"As a result of this review and our concurrent casework, we have commissioned a skilled persons report to assess past payments to third parties made by a firm and issued a formal private warning to another after we became aware of a number of third party payments which were made without an adequate business case being established and documented. We are considering whether further regulatory action is required in relation to other individuals and firms and it is likely that there will be referrals to enforcement."

The Report's findings can be summarised as follows:

Governance and MI

Most brokers had senior managers tasked with responsibility for overseeing bribery and corruption risks. However, more than half of these did not understand the risks bribery and corruption posed to their businesses. Some brokers produced no MI on these risks, while in others it was insufficient. FSA is looking for a swifter, and more effective, management-led response to bribery and corruption events. This will involve clear division and documentation of responsibilities for managing these risks and regular updates to the Board, as well as considerations such as suitability of current IT systems for anti bribery and corruption purposes.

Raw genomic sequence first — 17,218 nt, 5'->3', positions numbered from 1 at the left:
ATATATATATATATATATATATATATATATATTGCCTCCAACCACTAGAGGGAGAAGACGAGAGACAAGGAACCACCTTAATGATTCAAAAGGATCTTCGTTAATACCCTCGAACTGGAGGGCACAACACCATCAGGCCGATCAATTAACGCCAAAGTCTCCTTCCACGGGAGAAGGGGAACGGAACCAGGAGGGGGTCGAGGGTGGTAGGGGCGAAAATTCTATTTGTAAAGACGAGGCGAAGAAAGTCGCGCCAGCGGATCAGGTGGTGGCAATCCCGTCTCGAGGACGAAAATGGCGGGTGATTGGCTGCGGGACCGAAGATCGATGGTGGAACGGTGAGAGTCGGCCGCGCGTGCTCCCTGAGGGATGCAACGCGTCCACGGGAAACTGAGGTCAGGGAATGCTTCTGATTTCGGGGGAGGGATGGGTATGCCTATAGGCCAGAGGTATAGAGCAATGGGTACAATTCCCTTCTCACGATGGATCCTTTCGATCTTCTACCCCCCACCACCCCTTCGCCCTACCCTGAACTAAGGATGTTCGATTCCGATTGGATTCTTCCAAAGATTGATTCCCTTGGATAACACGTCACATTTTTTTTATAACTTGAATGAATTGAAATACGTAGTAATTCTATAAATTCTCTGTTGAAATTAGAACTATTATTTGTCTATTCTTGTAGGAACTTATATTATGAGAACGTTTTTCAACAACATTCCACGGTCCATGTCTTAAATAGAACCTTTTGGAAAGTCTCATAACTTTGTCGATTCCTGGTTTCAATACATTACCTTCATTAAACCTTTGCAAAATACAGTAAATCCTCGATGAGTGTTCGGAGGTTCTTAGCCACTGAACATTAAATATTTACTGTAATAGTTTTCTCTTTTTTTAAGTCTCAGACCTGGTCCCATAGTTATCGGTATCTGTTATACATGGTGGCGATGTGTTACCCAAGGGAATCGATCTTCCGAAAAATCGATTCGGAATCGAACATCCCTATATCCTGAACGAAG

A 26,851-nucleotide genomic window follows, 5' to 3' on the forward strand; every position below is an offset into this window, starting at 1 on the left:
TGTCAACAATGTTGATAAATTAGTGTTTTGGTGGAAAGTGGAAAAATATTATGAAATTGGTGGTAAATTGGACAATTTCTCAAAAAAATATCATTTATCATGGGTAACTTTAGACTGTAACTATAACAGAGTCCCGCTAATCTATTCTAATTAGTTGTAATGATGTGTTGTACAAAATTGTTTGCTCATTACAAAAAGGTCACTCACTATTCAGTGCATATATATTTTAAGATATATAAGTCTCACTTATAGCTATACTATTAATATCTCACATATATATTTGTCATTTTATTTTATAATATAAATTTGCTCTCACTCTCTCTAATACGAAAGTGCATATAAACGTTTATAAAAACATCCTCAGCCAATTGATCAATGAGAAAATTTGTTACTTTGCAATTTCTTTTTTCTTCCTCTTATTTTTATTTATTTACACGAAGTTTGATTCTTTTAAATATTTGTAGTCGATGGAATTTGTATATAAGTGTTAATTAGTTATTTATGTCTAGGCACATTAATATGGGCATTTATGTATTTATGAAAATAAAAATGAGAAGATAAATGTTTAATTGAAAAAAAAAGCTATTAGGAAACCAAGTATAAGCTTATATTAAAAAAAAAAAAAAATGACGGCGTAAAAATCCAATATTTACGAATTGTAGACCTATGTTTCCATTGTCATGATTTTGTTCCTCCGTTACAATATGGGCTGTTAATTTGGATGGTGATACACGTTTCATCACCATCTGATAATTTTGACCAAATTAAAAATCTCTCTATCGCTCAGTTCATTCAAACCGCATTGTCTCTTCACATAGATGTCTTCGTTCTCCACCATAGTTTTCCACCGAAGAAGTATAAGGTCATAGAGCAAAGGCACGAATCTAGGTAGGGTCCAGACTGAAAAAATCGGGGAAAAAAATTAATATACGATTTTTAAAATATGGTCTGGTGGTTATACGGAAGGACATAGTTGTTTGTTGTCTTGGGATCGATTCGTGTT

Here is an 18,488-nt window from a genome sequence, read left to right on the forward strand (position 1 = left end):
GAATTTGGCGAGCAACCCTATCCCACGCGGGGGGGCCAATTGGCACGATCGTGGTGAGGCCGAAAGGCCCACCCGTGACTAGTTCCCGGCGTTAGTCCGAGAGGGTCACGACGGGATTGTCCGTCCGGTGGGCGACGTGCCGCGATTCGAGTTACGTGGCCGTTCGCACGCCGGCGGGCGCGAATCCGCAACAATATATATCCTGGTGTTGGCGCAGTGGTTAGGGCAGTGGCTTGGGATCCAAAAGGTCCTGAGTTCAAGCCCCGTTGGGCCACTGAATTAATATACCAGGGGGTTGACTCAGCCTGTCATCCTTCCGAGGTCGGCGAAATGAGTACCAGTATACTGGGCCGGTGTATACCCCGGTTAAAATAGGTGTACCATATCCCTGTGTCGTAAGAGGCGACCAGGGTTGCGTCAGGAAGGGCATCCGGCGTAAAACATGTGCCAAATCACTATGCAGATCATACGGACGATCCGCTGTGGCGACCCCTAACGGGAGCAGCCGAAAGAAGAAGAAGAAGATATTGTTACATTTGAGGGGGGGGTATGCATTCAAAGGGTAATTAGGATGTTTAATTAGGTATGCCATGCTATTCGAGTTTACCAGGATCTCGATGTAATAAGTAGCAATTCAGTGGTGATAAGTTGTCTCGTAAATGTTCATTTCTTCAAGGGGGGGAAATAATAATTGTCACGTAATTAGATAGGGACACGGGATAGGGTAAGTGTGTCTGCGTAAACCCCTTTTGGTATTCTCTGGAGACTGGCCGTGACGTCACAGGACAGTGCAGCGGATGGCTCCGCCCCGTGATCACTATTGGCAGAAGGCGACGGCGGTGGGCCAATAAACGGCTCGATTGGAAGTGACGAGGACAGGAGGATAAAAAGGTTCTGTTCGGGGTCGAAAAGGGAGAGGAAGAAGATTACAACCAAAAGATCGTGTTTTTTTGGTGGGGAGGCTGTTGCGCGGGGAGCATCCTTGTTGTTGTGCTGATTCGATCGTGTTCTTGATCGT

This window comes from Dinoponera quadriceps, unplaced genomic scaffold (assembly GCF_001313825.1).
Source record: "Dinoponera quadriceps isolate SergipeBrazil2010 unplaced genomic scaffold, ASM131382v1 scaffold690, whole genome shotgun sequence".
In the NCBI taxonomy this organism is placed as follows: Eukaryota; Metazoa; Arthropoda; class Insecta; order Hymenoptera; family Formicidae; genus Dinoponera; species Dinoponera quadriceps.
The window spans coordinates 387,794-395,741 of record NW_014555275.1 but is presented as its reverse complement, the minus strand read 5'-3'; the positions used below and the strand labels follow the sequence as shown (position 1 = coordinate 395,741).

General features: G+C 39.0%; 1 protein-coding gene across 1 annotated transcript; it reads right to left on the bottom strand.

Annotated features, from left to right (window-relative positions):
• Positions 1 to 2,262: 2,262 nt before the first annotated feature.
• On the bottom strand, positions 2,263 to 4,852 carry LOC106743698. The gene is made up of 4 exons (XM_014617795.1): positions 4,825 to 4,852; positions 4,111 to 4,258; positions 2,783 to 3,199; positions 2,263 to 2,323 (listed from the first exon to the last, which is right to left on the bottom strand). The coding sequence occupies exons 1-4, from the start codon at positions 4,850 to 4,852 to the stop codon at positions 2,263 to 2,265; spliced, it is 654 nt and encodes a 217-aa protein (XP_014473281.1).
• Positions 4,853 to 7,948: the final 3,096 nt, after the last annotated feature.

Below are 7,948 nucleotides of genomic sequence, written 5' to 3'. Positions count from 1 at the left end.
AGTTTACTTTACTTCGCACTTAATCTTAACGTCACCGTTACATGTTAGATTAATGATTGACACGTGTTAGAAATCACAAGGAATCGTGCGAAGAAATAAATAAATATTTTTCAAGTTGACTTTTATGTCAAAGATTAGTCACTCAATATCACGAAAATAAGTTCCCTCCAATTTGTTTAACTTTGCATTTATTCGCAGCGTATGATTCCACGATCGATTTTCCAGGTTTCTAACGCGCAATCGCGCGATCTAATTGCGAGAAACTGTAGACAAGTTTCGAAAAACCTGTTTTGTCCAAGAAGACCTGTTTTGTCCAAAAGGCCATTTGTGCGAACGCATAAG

Risk assessment and Responses

FSA criticised a 'one size fits all' approach taken by firms to their systems and controls. This was incompatible with the expected risk based approach of giving more attention to higher risk jurisdictions, classes of business or third parties. FSA highlighted as good practice in this area, ensuring regular assessments of bribery and corruption risks under the control of a specific senior person and taking into account factors including the country and class of business involved.